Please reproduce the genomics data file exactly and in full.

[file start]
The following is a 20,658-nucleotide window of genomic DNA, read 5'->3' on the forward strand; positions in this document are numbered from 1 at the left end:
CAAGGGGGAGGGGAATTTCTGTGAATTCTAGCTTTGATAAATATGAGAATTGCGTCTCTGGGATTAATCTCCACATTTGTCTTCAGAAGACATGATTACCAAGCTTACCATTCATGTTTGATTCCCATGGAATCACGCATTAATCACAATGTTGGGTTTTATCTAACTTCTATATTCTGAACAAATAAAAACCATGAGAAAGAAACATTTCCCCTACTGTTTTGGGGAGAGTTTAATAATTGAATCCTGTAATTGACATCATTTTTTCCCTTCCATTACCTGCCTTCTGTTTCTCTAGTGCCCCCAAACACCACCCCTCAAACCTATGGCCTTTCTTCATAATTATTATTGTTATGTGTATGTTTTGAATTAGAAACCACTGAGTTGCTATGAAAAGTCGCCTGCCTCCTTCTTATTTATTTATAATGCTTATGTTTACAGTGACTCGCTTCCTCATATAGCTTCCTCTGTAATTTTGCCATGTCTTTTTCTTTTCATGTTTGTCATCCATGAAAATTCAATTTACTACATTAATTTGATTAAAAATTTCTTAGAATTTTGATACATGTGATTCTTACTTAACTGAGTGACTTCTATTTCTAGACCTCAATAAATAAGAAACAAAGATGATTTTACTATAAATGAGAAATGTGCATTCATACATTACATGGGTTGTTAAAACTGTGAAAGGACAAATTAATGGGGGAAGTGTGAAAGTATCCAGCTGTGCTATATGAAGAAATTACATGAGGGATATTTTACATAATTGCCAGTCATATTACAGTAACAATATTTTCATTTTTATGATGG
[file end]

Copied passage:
The following is a 20,658-nucleotide window of genomic DNA, read 5'->3' on the forward strand; positions in this document are numbered from 1 at the left end:
CAAGGGGGAGGGGAATTTCTGTGAATTCTAGCTTTGATAAATATGAGAATTGCGTCTCTGGGATTAATCTCCACATTTGTCTTCAGAAGACATGATTACCAAGCTTACCATTCATGTTTGATTCCCATGGAATCACGCATTAATCACAATGTTGGGTTTTATCTAACTTCTATATTCTGAACAAATAAAAACCATGAGAAAGAAACATTTCCCCTACTGTTTTGGGGAGAGTTTAATAATTGAATCCTGTAATTGACATCATTTTTTCCCTTCCATTACCTGCCTTCTGTTTCTCTAGTGCCCCCAAACACCACCCCTCAAACCTATGGCCTTTCTTCATAATTATTATTGTTATGTGTATGTTTTGAATTAGAAACCACTGAGTTGCTATGAAAAGTCGCCTGCCTCCTTCTTATTTATTTATAATGCTTATGTTTACAGTGACTCGCTTCCTCATATAGCTTCCTCTGTAATTTTGCCATGTCTTTTTCTTTTCATGTTTGTCATCCATGAAAATTCAATTTACTACATTAATTTGATTAAAAATTTCTTAGAATTTTGATACATGTGATTCTTACTTAACTGAGTGACTTCTATTTCTAGACCTCAATAAATAAGAAACAAAGATGATTTTACTATAAATGAGAAATGTGCATTCATACATTACATGGGTTGTTAAAACTGTGAAAGGACAAATTAATGGGGGAAGTGTGAAAGTATCCAGCTGTGCTATATGAAGAAATTACATGAGGGATATTTTACATAATTGCCAGTCATATTACAGTAACAATATTTTCATTTTTATGATGG